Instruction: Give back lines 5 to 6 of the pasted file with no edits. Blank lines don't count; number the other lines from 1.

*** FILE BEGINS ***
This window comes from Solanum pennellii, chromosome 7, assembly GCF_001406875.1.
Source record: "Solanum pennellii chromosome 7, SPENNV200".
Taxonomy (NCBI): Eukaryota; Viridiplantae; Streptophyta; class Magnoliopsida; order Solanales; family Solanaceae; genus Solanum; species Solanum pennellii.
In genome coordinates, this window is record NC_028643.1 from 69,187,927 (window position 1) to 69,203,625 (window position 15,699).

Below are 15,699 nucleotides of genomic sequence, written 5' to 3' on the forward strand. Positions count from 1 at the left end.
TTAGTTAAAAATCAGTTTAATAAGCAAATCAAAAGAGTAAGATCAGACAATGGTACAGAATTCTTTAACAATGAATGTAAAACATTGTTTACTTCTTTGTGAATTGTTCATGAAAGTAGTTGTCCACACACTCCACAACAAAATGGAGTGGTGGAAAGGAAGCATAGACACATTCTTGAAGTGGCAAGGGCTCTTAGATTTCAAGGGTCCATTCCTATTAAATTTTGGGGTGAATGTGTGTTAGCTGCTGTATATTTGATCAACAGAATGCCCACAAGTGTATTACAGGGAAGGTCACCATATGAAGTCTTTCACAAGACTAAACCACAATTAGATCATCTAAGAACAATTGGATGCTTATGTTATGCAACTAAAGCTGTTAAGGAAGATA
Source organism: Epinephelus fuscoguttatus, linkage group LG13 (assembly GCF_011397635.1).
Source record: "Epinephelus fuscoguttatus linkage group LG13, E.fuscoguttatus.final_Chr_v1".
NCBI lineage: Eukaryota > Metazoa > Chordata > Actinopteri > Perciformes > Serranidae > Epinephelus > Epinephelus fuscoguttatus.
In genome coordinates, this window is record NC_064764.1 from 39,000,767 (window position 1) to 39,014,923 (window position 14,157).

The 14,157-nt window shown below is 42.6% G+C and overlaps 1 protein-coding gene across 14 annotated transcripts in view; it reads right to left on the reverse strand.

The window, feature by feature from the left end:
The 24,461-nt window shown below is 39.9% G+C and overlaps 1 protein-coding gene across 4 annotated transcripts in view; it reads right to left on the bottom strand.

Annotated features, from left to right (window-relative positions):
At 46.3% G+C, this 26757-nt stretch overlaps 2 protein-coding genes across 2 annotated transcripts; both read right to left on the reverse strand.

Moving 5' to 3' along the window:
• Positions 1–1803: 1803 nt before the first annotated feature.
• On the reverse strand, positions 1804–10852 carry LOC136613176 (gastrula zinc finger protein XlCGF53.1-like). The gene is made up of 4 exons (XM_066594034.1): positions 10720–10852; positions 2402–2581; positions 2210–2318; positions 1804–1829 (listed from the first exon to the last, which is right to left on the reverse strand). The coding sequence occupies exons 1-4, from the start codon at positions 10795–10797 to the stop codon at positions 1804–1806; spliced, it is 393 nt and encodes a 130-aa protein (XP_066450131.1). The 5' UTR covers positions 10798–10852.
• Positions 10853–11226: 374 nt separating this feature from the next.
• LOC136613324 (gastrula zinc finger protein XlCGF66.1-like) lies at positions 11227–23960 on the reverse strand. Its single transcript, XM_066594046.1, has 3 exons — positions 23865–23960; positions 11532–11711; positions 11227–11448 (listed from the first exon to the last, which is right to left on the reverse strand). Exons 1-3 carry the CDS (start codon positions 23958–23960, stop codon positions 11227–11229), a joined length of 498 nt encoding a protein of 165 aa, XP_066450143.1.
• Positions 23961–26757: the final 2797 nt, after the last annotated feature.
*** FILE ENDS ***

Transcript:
Below are 15,699 nucleotides of genomic sequence, written 5' to 3' on the forward strand. Positions count from 1 at the left end.
TTAGTTAAAAATCAGTTTAATAAGCAAATCAAAAGAGTAAGATCAGACAATGGTACAGAATTCTTTAACAATGAATGTAAAACATTGTTTACTTCTTTGTGAATTGTTCATGAAAGTAGTTGTCCACACACTCCACAACAAAATGGAGTGGTGGAAAGGAAGCATAGACACATTCTTGAAGTGGCAAGGGCTCTTAGATTTCAAGGGTCCATTCCTATTAAATTTTGGGGTGAATGTGTGTTAGCTGCTGTATATTTGATCAACAGAATGCCCACAAGTGTATTACAGGGAAGGTCACCATATGAAGTCTTTCACAAGACTAAACCACAATTAGATCATCTAAGAACAATTGGATGCTTATGTTATGCAACTAAAGCTGTTAAGGAAGATA